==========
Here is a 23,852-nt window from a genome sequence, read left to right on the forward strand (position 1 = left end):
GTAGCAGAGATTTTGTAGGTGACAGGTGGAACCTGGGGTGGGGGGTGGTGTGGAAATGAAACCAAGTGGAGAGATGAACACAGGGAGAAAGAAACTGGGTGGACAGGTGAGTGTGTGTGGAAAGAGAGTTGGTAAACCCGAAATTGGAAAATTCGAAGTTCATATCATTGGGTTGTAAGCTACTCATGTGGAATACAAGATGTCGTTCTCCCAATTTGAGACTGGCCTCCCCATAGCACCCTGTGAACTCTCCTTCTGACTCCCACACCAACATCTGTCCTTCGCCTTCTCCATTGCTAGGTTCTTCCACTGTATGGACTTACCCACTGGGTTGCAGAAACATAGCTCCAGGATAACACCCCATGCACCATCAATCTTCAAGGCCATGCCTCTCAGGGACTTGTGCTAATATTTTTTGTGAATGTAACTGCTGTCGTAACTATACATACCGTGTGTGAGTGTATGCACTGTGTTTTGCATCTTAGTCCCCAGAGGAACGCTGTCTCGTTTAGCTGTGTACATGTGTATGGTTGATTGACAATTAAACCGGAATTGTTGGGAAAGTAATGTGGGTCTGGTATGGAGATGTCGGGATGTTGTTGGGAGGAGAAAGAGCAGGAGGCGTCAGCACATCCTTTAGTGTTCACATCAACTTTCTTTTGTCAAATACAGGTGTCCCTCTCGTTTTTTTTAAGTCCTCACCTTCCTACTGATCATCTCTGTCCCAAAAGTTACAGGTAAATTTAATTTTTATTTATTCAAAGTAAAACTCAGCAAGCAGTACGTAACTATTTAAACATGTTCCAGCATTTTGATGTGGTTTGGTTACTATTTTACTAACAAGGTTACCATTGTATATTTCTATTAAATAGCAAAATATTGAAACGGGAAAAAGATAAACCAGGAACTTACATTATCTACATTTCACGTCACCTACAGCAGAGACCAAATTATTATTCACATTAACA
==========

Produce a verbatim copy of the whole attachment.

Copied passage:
Here is a 23,852-nt window from a genome sequence, read left to right on the forward strand (position 1 = left end):
GTAGCAGAGATTTTGTAGGTGACAGGTGGAACCTGGGGTGGGGGGTGGTGTGGAAATGAAACCAAGTGGAGAGATGAACACAGGGAGAAAGAAACTGGGTGGACAGGTGAGTGTGTGTGGAAAGAGAGTTGGTAAACCCGAAATTGGAAAATTCGAAGTTCATATCATTGGGTTGTAAGCTACTCATGTGGAATACAAGATGTCGTTCTCCCAATTTGAGACTGGCCTCCCCATAGCACCCTGTGAACTCTCCTTCTGACTCCCACACCAACATCTGTCCTTCGCCTTCTCCATTGCTAGGTTCTTCCACTGTATGGACTTACCCACTGGGTTGCAGAAACATAGCTCCAGGATAACACCCCATGCACCATCAATCTTCAAGGCCATGCCTCTCAGGGACTTGTGCTAATATTTTTTGTGAATGTAACTGCTGTCGTAACTATACATACCGTGTGTGAGTGTATGCACTGTGTTTTGCATCTTAGTCCCCAGAGGAACGCTGTCTCGTTTAGCTGTGTACATGTGTATGGTTGATTGACAATTAAACCGGAATTGTTGGGAAAGTAATGTGGGTCTGGTATGGAGATGTCGGGATGTTGTTGGGAGGAGAAAGAGCAGGAGGCGTCAGCACATCCTTTAGTGTTCACATCAACTTTCTTTTGTCAAATACAGGTGTCCCTCTCGTTTTTTTTAAGTCCTCACCTTCCTACTGATCATCTCTGTCCCAAAAGTTACAGGTAAATTTAATTTTTATTTATTCAAAGTAAAACTCAGCAAGCAGTACGTAACTATTTAAACATGTTCCAGCATTTTGATGTGGTTTGGTTACTATTTTACTAACAAGGTTACCATTGTATATTTCTATTAAATAGCAAAATATTGAAACGGGAAAAAGATAAACCAGGAACTTACATTATCTACATTTCACGTCACCTACAGCAGAGACCAAATTATTATTCACATTAACA